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James H. Clark, memoir

in reference to September 1862

“The men reached there nearly crazy with thirst, and had been wondering in vain, how and where water could be procured. The stars and stripes displayed from a window, suddenly attracted our attention and all quickly forgot the agonies of thirst; for it was an unusual thing to behold the American flag hung out in those parts. A nearer approach enabled us to see the flag, supported by a noble-looking lady and her two daughters.
It was refreshing to our hearts, to behold such a sublime exhibition of loyalty in that region of midnight darkness, during the blackest hour. The ladies declared their determination to stand by that flag, and would let it wave if Stonewall Jackson himself came along. As each company approached the flag, heads were uncovered, and one continued huzza rent the air, until the last of the 12,000 had marched by. The old lady took the last morsel of bread in the house and gave it to the soldiers as an offering to her bleeding country. The young ladies went half a mile with two pails each, and brought pure cold water, which might have flowed from a crystal fountain. "God bless you ladies," and "Heaven protect you," were the words last spoken by the soldiers; and away in the distance, the resplendent folds of the old flag could still be seen, floating in triumph.”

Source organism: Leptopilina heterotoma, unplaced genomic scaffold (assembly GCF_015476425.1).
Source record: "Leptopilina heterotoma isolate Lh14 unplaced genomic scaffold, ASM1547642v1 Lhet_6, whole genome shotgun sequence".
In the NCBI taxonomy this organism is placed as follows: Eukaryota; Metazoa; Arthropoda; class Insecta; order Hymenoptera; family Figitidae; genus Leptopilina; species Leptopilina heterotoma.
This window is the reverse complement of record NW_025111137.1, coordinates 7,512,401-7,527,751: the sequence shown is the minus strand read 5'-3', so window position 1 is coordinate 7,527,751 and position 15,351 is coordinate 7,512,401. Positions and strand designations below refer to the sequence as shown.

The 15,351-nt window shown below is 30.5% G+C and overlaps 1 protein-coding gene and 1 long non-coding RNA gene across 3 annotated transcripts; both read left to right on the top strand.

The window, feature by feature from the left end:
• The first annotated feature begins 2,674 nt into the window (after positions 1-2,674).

Name: James H. Clark

Unit: 115th Regiment New York Volunteers, Co. H

Document Information

Type: Memoir


  • Civilian Support for the Union

Event Location: Sandy Hook, Washington Co., MD

Document Origin: NA


Clark, James H. The Iron Hearted Regiment: Being an Account of the Battles, Marches and Gallant Deeds Performed by the 115th Regiment N. Y. Vols. Albany, NY: J. Munsell, 1865, 26-7.